Loftus Writing a Book with a Christian Scholar
If you’ve been following John W. Loftus’s blog, you know that he’s now writing a debate book with a Christian scholar. It looks like it’s going to be pretty shallow, at only 160 pages. Each debate is going to be less than 2000 words, with 750 words each presenting affirmation and denial, then a 100 word rebuttal each, and finally a 50 word conclusion each.
The good news is that Loftus is softballing questions to the unnamed scholar. The first three questions are:
- The biblical god ruled over a pantheon of gods and had a wife, Asherah.
- The biblical god required human sacrifices for his pleasure.
- The biblical god commanded the genocide of whole people groups.
As to (1), that is a big fat NEGATIVE. The people of Israel often worshiped Asherah (a Canaanite fertility goddess who also governed prosperity, I believe), and perhaps some of them may have believed that God took her as a wife. But the heretical beliefs of any religion do not define that religion.
The monotheism of ancient Israel (and most probably Abraham’s own journey to monotheism) didn’t conceive of God as a single entity or being. Rather, God was a plurality of powers. In polytheism, each discrete deity of a pantheon had a portfolio: a set of related areas of mortal life which that particular deity oversaw. Zeus, for example, ruled the skies, thunder, and lightning. Hades ruled death. Aphrodite ruled love and beauty, and her son Eros was responsible for matchmaking and sex (Eros is where we get our word erotica). When Abraham journeyed to monotheism, he (and people who followed after him) saw God the might of heavens (like clouds, thunder, and lightning) as an aspect of God. Similarly, death, love, beauty, matchmaking, and sex were all aspects of God. So, in our Greek example, Zeus, Aphrodite, and Eros were all seen as discrete powers, but unified in essence, purpose, and intelligence. They wouldn’t have individuality, but would be part of the divine.
This means that the Israelites didn’t see anything specifically wrong or blasphemous about worshiping the gods of the Canaanites, since these gods were seen as aspects of the One, True God of Israel. But in the Law, God through Moses sought to correct that way of thinking by forbidding Israel to make images of things on earth (you can’t worship nature, trees, or animals) and in heaven (forbidding both ancestor worship of oriental religions and the polytheism of most ancient cultures). God didn’t wish to be thought of as a set of individual entities, but as One.
As difficult as this is to wrap our modern minds around, it proved even more difficult for the Israelites to grasp. Hence, other deities (especially Canaanite deities) were worshiped throughout Israel. Asherah was by far the most common. The Bible makes repeated references to this, and consistently condemns it.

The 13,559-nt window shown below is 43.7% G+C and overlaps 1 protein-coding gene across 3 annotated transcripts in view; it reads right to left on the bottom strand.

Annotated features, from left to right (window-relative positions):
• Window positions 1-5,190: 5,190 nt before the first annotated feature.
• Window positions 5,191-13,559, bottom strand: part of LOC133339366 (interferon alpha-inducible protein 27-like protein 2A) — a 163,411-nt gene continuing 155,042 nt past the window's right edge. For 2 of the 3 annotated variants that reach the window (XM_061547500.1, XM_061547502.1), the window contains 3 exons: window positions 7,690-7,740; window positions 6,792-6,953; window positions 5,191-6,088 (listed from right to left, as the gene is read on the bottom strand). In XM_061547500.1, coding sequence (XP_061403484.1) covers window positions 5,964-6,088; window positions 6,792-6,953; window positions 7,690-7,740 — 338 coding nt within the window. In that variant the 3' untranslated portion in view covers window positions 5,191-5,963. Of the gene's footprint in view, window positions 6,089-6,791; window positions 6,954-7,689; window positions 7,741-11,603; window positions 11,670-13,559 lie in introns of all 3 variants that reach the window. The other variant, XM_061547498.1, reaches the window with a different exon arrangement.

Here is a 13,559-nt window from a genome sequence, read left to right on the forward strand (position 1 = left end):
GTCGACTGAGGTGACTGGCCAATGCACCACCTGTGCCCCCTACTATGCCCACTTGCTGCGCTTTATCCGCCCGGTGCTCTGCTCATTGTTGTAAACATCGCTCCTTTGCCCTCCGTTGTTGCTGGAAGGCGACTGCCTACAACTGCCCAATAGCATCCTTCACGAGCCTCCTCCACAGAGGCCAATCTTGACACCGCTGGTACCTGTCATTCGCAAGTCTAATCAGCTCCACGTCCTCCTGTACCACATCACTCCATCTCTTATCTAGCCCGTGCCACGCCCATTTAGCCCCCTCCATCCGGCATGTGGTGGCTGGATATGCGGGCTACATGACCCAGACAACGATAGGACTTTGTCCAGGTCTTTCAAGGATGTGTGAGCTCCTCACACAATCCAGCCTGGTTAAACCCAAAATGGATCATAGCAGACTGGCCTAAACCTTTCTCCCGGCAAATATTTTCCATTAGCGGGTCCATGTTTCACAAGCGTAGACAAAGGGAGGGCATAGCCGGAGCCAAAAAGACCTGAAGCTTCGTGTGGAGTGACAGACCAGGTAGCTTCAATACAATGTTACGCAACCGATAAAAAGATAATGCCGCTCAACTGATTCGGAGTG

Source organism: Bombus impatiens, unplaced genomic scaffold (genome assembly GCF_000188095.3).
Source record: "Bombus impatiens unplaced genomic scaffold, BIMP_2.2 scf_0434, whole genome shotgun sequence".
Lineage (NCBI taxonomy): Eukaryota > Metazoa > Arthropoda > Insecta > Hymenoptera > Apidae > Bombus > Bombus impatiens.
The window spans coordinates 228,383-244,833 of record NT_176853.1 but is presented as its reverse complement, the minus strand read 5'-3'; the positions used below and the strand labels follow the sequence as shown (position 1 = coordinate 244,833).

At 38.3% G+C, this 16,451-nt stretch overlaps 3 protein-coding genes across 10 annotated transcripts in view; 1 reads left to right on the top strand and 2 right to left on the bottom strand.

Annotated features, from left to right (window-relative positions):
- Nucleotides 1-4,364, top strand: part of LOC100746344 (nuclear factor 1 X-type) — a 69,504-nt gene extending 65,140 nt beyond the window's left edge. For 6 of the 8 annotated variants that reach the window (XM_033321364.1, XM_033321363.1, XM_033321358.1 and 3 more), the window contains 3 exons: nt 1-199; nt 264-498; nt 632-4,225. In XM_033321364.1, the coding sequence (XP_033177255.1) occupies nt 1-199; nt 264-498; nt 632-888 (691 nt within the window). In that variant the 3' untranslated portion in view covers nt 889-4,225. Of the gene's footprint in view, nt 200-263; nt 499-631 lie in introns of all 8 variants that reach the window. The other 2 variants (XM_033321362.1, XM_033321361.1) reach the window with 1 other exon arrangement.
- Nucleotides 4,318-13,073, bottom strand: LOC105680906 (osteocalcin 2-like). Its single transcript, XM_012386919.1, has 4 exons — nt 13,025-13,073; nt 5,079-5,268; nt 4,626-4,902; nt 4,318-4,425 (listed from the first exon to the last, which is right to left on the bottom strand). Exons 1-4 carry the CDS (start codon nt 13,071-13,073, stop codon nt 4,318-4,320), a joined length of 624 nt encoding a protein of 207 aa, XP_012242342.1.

Whatever Loftus’s source for (1), it isn’t the Bible. The Bible is the infallible rule of faith and practice, and nowhere in it do we find a hint that God married Asherah. Nor do we find this alleged Israelite pantheon. Viewing God as the unity of intelligence and purpose behind a plurality of powers doesn’t make the Israelites into polytheists. Judging the whole of an ancient religion by its heretics is also dangerous. When Loftus was a Christian, I’m sure that he would take great exception if an opponent were to judge him by the tenets of Marcionism.
I’ve repeatedly said that (2) is just false, and I would love to see a biblical challenge to it. I’ll save you time: there ain’t one. God forbid human sacrifices. Yes, the Israelites often practiced them (I’ll even grant the famous story in Judges, but you have to show me where God accepted the sacrifice explicitly or implicitly without appealing to an argument like, “God is omniscient and omnipotent and could have stopped it if he wanted to”). But, as I stated in (1), you can’t judge a religion by its heretics. Every religion has them, but don’t use their practices to condemn the religion as a whole, especially when there are clear, unambiguous biblical mandates against human sacrifice.
We’ve also addressed (3) so many times that I don’t even want to get into it again. No one is innocent before God; we are all sinners, worthy of death and deserving of hell. Life, also, isn’t a guarantee. Nothing in the Bible promises that humans won’t be the victims of murder, genocide, war, or a tragic car accident. Whether we die in our beds of old age with our families around us, or by application of a strangle wire after being raped for the two previous hours, we will die. For good or ill, it is our destiny, and has been since Adam first ate the fruit of the forbidden tree.
God is perfectly able to judge guilty sinners as such and even use a human war machine as that people’s undoing. And that’s exactly what we see in the commanded genocides. Indeed, we see similarities in all deaths; it is all God’s judgment upon a sinful people.